Get in, Omar motions and that’s how it happens—
the last tendril of hope caught in the door’s slam,
the comet of exhaust, the kilometers expanding
as Samir flies along Gaza’s last highway.
No watermelon vendors, no farmers, no
women for me to signal and say Salam Alaikum? Shokrun?
In the front seat, two men in the darkest
of sunglasses, laugh and argue in Arabic
and it’s depressingly clear they’re discussing me.
I consider the road’s dirt shoulder,
velocity divided by speed, my body ribboned to red.
And how awkward if I could even open the door—
if I found my will frozen, my courage asleep.
An old sentence beats its rhythm in my ear:
They want to throw us into the sea! Into the sea!
The story I learned from my grandmother’s neighbor—
I was seven and she an Auschwitz survivor.
And then there is silence. It’s all been decided.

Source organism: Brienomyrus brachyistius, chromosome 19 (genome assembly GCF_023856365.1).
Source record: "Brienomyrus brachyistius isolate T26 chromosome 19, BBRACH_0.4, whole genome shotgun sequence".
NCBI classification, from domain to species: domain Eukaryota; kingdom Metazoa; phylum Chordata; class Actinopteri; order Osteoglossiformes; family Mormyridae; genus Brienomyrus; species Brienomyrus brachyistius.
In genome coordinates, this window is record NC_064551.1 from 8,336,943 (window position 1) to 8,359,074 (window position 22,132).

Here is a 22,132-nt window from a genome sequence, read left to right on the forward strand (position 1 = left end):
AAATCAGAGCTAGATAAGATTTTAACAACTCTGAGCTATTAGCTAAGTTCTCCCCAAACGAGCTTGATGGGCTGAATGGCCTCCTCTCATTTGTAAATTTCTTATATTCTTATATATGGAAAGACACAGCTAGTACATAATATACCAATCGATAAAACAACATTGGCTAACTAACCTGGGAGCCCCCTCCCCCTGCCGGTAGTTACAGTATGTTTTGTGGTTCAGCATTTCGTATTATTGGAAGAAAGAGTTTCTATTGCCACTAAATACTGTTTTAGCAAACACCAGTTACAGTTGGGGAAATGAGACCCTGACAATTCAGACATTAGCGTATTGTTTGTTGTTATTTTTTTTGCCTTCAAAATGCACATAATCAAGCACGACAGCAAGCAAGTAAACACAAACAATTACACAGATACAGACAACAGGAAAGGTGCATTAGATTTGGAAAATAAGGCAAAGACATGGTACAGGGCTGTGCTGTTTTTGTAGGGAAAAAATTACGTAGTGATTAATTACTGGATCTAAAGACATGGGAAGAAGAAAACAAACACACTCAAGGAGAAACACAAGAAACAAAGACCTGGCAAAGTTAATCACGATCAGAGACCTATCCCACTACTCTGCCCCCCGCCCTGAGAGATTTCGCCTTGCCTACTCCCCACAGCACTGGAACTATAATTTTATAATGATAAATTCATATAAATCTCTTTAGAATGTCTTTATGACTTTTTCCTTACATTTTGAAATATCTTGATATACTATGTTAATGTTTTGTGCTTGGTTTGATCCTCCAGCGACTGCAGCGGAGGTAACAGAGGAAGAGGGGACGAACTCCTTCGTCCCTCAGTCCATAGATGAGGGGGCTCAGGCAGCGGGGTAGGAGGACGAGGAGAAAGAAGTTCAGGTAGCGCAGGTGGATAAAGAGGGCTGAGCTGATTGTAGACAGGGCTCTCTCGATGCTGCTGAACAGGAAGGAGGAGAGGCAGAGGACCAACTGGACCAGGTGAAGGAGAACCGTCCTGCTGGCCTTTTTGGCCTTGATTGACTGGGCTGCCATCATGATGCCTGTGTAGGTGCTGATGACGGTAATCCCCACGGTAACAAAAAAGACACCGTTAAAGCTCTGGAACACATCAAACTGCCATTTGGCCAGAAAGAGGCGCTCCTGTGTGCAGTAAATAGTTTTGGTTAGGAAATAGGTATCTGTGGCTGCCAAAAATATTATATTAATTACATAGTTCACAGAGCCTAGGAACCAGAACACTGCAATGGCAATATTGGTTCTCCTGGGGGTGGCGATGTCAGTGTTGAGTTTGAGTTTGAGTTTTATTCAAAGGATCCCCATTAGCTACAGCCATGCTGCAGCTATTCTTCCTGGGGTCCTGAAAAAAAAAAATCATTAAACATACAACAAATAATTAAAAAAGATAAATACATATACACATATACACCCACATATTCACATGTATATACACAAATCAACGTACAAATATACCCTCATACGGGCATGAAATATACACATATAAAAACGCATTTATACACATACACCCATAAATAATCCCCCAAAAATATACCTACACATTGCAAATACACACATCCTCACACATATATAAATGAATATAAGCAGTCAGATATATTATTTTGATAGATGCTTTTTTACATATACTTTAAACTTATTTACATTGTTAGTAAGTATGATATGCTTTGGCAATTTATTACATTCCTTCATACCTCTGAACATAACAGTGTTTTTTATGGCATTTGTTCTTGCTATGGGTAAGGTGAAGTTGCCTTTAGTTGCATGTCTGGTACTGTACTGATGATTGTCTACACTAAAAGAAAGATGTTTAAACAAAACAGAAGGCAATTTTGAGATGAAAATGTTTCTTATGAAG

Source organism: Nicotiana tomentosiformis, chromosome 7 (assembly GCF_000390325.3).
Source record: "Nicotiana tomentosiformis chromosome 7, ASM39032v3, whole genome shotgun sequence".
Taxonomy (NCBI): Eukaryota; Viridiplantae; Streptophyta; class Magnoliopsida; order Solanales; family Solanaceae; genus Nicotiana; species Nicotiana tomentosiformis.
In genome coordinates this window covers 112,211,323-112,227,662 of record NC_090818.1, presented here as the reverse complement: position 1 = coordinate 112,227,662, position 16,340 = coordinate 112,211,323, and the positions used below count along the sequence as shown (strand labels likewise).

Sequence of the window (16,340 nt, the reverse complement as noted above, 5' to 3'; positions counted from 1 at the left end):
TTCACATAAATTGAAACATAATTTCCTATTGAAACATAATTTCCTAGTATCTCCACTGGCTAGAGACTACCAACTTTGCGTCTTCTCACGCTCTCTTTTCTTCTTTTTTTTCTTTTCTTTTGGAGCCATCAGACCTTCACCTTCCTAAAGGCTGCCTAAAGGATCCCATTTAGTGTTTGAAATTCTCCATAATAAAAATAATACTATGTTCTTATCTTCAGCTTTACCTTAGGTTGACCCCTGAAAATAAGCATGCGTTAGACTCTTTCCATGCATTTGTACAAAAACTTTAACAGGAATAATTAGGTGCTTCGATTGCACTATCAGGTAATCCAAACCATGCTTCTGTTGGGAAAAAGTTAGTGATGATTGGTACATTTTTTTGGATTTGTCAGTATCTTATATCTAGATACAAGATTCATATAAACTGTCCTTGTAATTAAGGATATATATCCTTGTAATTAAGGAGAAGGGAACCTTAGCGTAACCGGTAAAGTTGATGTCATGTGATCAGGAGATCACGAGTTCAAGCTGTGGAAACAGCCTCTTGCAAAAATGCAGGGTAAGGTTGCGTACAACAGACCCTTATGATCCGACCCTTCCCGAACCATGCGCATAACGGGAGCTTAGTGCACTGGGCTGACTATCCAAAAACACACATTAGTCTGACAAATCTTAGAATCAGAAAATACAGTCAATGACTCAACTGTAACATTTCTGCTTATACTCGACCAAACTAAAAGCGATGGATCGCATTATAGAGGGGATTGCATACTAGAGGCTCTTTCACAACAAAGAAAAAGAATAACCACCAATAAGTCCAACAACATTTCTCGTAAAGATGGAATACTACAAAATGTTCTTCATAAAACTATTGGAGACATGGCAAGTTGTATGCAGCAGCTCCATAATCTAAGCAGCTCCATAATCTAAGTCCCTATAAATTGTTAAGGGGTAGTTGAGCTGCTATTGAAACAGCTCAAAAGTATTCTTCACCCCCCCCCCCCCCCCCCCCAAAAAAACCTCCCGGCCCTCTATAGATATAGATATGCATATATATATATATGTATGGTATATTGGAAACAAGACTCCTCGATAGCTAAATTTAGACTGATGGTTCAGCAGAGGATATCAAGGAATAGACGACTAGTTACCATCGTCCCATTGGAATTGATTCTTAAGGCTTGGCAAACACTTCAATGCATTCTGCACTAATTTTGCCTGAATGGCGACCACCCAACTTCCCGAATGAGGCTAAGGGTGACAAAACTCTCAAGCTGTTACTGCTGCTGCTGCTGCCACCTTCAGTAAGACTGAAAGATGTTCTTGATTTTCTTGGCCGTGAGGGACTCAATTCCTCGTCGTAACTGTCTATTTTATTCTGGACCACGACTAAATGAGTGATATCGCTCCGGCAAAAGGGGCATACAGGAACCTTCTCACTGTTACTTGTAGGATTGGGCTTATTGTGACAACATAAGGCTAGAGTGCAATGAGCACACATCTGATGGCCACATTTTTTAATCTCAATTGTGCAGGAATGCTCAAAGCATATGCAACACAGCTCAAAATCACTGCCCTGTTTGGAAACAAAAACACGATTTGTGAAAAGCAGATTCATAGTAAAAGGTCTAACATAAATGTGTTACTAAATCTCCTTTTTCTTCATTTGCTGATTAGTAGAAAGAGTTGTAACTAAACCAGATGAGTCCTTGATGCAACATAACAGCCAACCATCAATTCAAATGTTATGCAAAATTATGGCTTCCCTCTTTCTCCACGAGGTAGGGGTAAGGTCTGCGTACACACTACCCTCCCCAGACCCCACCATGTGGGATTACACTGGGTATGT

To the east of us, a kind of dreamscape fades in
like a foreign film’s slow establishing shot:
sand the color of clouds, turquoise surf, filtered light,
and we pull-up in a mall-sized parking lot.
Tell your friends, next year we will build foreign hotels,
restaurants, discotheques, room for your dog pets!
I nod and smile, dog hotels, yes!
We take off our shoes, the men point, Suzanne!
Take a picture of me, of me! Which will you marry?
I shoot them on the shoreline, shoot their backs
against the postcard sea, their arms clasped
round each other, young men again, laughing.
Gaza City, Gaza